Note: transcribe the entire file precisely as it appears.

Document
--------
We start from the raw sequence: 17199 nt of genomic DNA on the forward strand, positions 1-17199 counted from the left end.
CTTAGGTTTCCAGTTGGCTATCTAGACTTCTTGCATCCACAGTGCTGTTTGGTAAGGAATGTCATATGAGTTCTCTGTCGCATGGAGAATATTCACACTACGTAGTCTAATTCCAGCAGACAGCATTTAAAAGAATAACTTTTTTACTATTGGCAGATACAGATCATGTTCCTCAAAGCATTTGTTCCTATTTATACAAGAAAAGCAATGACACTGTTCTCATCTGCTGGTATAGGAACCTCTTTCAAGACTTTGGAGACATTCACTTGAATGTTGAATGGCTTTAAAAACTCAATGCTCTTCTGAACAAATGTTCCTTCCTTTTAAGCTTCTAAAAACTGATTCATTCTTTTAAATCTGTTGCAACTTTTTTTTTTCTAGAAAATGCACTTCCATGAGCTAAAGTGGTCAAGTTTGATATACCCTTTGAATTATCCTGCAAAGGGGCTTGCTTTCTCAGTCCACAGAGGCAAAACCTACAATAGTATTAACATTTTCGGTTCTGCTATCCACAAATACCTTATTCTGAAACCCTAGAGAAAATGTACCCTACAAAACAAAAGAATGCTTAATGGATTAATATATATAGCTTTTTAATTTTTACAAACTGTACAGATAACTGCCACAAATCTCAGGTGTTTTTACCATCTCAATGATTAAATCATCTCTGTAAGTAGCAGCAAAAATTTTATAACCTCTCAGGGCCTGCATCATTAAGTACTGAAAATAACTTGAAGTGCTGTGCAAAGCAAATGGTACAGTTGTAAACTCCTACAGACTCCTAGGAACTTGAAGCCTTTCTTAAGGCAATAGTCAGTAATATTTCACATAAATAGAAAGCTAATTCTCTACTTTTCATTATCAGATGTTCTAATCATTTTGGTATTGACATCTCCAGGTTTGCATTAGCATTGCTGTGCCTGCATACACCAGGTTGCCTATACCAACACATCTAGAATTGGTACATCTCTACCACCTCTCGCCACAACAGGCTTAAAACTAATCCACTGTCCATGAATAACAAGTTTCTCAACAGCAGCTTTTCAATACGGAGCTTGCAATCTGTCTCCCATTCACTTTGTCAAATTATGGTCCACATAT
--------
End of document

We start from the raw sequence: 17199 nt of genomic DNA on the forward strand, positions 1-17199 counted from the left end.
CTTAGGTTTCCAGTTGGCTATCTAGACTTCTTGCATCCACAGTGCTGTTTGGTAAGGAATGTCATATGAGTTCTCTGTCGCATGGAGAATATTCACACTACGTAGTCTAATTCCAGCAGACAGCATTTAAAAGAATAACTTTTTTACTATTGGCAGATACAGATCATGTTCCTCAAAGCATTTGTTCCTATTTATACAAGAAAAGCAATGACACTGTTCTCATCTGCTGGTATAGGAACCTCTTTCAAGACTTTGGAGACATTCACTTGAATGTTGAATGGCTTTAAAAACTCAATGCTCTTCTGAACAAATGTTCCTTCCTTTTAAGCTTCTAAAAACTGATTCATTCTTTTAAATCTGTTGCAACTTTTTTTTTTCTAGAAAATGCACTTCCATGAGCTAAAGTGGTCAAGTTTGATATACCCTTTGAATTATCCTGCAAAGGGGCTTGCTTTCTCAGTCCACAGAGGCAAAACCTACAATAGTATTAACATTTTCGGTTCTGCTATCCACAAATACCTTATTCTGAAACCCTAGAGAAAATGTACCCTACAAAACAAAAGAATGCTTAATGGATTAATATATATAGCTTTTTAATTTTTACAAACTGTACAGATAACTGCCACAAATCTCAGGTGTTTTTACCATCTCAATGATTAAATCATCTCTGTAAGTAGCAGCAAAAATTTTATAACCTCTCAGGGCCTGCATCATTAAGTACTGAAAATAACTTGAAGTGCTGTGCAAAGCAAATGGTACAGTTGTAAACTCCTACAGACTCCTAGGAACTTGAAGCCTTTCTTAAGGCAATAGTCAGTAATATTTCACATAAATAGAAAGCTAATTCTCTACTTTTCATTATCAGATGTTCTAATCATTTTGGTATTGACATCTCCAGGTTTGCATTAGCATTGCTGTGCCTGCATACACCAGGTTGCCTATACCAACACATCTAGAATTGGTACATCTCTACCACCTCTCGCCACAACAGGCTTAAAACTAATCCACTGTCCATGAATAACAAGTTTCTCAACAGCAGCTTTTCAATACGGAGCTTGCAATCTGTCTCCCATTCACTTTGTCAAATTATGGTCCACATAT